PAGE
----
One outcome from our water fluoridation debate is I’m learning a lot! Discussions with both sides have taught me there’s no study showing the impact of fluoridation for a community with tooth decay rates as low as Davis’. Few communities have such good dental health, including many with fluoridated water.
If we opt for fluoridation, let’s keep good stats so that others can make a more informed decision. The lower the cavity rate, the less likely fluoridation is to benefit.
Also, when teeth are exposed to different forms of fluoride, benefits are not additive. Unfortunately, most fluoridation studies were done before modern fluoride varnishes existed.
An American Medical Association study shows high rates of bottled water consumption among low-income Latinos and blacks, who spend a disproportionate amount of income on bottled water compared to whites. No studies document effectiveness of fluoridation in areas with high rates of bottled-water consumption.
A 2005 American Dental Association booklet sheds light on bottled-water consumption: “… growing by at least one gallon per person each year — more than doubling in the last 10 years.” In 2004, the annual per capita consumption was 23.8 gallons and growing by more than 7 percent yearly. “U.S. residents now drink more bottled water annually than any other beverage with the exception of carbonated soft drinks.”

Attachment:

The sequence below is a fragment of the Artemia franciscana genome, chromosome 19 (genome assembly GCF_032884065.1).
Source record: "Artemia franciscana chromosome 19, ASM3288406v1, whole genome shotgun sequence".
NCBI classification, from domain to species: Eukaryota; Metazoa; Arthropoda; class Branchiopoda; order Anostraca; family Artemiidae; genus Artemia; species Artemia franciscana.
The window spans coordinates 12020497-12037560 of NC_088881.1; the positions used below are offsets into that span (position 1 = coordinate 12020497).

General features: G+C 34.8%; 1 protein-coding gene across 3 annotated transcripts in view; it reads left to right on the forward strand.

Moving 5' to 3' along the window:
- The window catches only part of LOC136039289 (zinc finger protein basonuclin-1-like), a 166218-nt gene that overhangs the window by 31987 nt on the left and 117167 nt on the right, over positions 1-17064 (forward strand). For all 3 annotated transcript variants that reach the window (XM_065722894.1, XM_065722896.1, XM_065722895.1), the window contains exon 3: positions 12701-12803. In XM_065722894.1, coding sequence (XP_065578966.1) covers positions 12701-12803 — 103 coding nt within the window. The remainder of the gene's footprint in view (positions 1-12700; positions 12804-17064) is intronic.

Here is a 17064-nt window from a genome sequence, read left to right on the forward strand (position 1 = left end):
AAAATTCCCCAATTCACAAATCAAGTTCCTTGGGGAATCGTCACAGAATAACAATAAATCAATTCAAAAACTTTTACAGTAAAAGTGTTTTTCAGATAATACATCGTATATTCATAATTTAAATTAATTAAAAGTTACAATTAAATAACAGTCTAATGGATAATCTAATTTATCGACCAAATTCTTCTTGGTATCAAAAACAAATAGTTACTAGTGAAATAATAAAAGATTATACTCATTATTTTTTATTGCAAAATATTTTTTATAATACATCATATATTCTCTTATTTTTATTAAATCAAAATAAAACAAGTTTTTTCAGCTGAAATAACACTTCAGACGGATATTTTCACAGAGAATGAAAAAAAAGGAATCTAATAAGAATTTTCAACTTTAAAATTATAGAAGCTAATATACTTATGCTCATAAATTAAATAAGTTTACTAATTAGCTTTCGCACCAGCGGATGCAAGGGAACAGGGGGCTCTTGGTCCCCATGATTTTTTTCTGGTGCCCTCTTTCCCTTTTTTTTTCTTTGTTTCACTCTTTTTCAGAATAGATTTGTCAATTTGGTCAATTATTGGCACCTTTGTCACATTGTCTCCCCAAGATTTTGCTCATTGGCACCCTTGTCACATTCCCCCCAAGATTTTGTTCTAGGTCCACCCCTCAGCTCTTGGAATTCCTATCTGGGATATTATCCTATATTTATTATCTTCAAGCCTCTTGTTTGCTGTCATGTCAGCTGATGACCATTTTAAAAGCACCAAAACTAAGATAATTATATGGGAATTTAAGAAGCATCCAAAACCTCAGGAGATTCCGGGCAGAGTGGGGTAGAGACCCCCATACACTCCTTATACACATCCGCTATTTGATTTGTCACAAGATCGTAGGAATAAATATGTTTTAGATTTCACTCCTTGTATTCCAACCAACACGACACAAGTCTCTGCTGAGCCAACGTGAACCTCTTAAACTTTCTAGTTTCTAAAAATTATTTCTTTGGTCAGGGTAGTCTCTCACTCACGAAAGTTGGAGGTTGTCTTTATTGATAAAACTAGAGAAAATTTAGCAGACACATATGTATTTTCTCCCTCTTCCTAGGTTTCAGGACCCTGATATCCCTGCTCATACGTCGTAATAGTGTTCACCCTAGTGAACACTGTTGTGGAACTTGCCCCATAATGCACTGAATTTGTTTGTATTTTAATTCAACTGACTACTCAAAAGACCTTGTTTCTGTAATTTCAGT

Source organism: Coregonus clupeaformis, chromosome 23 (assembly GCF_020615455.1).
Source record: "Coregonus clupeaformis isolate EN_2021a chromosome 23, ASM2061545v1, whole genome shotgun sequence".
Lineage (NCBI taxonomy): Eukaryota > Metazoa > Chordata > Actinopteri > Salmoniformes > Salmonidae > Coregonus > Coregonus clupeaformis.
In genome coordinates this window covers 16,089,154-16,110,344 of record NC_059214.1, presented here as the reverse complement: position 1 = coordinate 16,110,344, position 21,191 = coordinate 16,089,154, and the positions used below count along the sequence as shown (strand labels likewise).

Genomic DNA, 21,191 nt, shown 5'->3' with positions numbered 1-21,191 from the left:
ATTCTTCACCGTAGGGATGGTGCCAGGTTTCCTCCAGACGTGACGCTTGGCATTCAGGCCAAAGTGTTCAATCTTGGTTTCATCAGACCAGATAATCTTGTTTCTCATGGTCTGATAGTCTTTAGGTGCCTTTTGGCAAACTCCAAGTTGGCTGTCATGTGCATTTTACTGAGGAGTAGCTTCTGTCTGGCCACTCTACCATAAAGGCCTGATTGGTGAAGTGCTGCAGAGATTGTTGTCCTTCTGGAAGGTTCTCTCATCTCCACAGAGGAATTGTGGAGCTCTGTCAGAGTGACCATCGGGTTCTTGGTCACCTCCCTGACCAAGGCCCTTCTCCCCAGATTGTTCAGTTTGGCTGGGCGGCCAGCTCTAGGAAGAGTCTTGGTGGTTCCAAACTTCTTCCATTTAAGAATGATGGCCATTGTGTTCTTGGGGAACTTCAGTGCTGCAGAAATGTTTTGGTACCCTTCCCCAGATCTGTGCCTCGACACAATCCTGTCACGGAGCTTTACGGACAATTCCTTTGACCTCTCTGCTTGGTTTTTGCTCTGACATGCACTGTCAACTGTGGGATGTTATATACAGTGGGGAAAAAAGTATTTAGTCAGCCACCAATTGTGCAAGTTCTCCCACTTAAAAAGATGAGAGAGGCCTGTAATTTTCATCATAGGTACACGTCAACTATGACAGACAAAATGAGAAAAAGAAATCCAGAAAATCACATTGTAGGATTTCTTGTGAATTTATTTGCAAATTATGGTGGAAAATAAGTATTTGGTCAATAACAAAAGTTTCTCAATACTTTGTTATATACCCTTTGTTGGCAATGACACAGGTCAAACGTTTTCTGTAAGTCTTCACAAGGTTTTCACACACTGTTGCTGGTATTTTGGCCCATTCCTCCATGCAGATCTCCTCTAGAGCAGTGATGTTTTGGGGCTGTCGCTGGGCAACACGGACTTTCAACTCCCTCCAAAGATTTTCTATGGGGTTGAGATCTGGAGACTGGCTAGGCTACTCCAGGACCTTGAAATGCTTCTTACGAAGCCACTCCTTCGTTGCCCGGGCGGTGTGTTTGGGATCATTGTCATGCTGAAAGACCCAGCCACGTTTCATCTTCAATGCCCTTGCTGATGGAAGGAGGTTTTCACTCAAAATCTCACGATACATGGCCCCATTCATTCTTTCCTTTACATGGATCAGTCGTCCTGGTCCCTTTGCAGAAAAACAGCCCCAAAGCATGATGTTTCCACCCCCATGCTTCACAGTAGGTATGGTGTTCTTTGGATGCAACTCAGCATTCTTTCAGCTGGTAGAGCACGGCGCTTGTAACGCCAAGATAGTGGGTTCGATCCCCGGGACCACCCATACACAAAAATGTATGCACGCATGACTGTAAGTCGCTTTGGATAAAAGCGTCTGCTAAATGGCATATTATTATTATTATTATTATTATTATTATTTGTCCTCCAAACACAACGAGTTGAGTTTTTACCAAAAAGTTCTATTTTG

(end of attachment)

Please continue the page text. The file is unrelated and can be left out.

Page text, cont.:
A 1994 study in Rhode Island showed that 59 percent of households with children used only bottled water for drinking. “Fifty-two percent of the children on public assistance and 35 percent of the uninsured children used bottled water.” The booklet sums up: “Individuals who drink bottled water as their primary source of water could be missing the decay preventive effects of optimally fluoridated water…”
Despite its pro-fluoridation stance, the ADA recommends against fluoride supplements for those with unfluoridated water, except for children at high risk. Even for these children, they recommend tallying total fluoride sources before determining supplement amount.
Many studies show how important prenatal and early childhood nutrition is. Dental decay in children is largely a disease of malnutrition. A 2004 Journal of the American Dental Association article finds that simply eating breakfast and five servings of fruit/vegetables yields significant reduction in decay. Also, severe early childhood caries, which may require general anesthesia, are tied to poverty and malnutrition — the same factors associated with childhood obesity.
Rather than fluoridate, let’s increase funding for holistic early-intervention programs like Step by Step.